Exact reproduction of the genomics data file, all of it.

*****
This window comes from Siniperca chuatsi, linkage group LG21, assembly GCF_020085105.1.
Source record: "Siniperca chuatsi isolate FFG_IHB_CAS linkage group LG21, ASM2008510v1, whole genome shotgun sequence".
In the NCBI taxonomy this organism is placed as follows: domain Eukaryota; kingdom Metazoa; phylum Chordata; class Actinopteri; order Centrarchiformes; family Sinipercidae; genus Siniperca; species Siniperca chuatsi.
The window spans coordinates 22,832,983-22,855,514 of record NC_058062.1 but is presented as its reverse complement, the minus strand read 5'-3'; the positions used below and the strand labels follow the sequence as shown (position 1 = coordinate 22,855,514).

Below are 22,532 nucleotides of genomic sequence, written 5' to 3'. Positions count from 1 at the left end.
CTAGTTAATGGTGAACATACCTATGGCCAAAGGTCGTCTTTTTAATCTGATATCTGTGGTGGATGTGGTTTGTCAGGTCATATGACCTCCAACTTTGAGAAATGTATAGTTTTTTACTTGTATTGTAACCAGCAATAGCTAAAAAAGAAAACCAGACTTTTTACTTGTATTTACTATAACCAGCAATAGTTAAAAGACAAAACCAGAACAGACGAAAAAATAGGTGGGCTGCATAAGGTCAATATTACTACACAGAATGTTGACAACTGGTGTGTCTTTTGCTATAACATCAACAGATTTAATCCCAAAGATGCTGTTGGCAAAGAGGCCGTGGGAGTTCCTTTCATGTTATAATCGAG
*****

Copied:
This window comes from Siniperca chuatsi, linkage group LG21, assembly GCF_020085105.1.
Source record: "Siniperca chuatsi isolate FFG_IHB_CAS linkage group LG21, ASM2008510v1, whole genome shotgun sequence".
In the NCBI taxonomy this organism is placed as follows: domain Eukaryota; kingdom Metazoa; phylum Chordata; class Actinopteri; order Centrarchiformes; family Sinipercidae; genus Siniperca; species Siniperca chuatsi.
The window spans coordinates 22,832,983-22,855,514 of record NC_058062.1 but is presented as its reverse complement, the minus strand read 5'-3'; the positions used below and the strand labels follow the sequence as shown (position 1 = coordinate 22,855,514).

Below are 22,532 nucleotides of genomic sequence, written 5' to 3'. Positions count from 1 at the left end.
CTAGTTAATGGTGAACATACCTATGGCCAAAGGTCGTCTTTTTAATCTGATATCTGTGGTGGATGTGGTTTGTCAGGTCATATGACCTCCAACTTTGAGAAATGTATAGTTTTTTACTTGTATTGTAACCAGCAATAGCTAAAAAAGAAAACCAGACTTTTTACTTGTATTTACTATAACCAGCAATAGTTAAAAGACAAAACCAGAACAGACGAAAAAATAGGTGGGCTGCATAAGGTCAATATTACTACACAGAATGTTGACAACTGGTGTGTCTTTTGCTATAACATCAACAGATTTAATCCCAAAGATGCTGTTGGCAAAGAGGCCGTGGGAGTTCCTTTCATGTTATAATCGAG